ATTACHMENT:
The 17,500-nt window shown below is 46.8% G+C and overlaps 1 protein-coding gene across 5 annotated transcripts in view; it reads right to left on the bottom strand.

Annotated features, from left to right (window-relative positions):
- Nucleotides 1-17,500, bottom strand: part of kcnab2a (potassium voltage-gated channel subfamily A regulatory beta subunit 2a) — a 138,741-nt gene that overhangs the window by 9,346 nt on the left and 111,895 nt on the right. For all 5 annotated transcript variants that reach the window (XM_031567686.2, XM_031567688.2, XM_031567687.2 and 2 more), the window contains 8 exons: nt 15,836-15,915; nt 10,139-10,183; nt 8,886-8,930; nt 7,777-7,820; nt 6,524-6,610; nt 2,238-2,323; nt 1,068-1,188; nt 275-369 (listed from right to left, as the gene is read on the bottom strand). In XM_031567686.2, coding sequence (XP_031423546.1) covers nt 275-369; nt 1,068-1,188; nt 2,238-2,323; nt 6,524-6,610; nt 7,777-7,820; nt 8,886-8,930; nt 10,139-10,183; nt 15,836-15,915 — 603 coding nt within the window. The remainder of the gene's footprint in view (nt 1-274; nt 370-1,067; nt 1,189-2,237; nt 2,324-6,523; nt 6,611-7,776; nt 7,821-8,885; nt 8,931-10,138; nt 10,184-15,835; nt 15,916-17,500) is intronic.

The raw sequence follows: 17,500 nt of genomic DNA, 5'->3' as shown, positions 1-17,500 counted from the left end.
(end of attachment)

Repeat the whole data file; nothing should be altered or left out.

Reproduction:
The 17,500-nt window shown below is 46.8% G+C and overlaps 1 protein-coding gene across 5 annotated transcripts in view; it reads right to left on the bottom strand.

Annotated features, from left to right (window-relative positions):
- Nucleotides 1-17,500, bottom strand: part of kcnab2a (potassium voltage-gated channel subfamily A regulatory beta subunit 2a) — a 138,741-nt gene that overhangs the window by 9,346 nt on the left and 111,895 nt on the right. For all 5 annotated transcript variants that reach the window (XM_031567686.2, XM_031567688.2, XM_031567687.2 and 2 more), the window contains 8 exons: nt 15,836-15,915; nt 10,139-10,183; nt 8,886-8,930; nt 7,777-7,820; nt 6,524-6,610; nt 2,238-2,323; nt 1,068-1,188; nt 275-369 (listed from right to left, as the gene is read on the bottom strand). In XM_031567686.2, coding sequence (XP_031423546.1) covers nt 275-369; nt 1,068-1,188; nt 2,238-2,323; nt 6,524-6,610; nt 7,777-7,820; nt 8,886-8,930; nt 10,139-10,183; nt 15,836-15,915 — 603 coding nt within the window. The remainder of the gene's footprint in view (nt 1-274; nt 370-1,067; nt 1,189-2,237; nt 2,324-6,523; nt 6,611-7,776; nt 7,821-8,885; nt 8,931-10,138; nt 10,184-15,835; nt 15,916-17,500) is intronic.

The raw sequence follows: 17,500 nt of genomic DNA, 5'->3' as shown, positions 1-17,500 counted from the left end.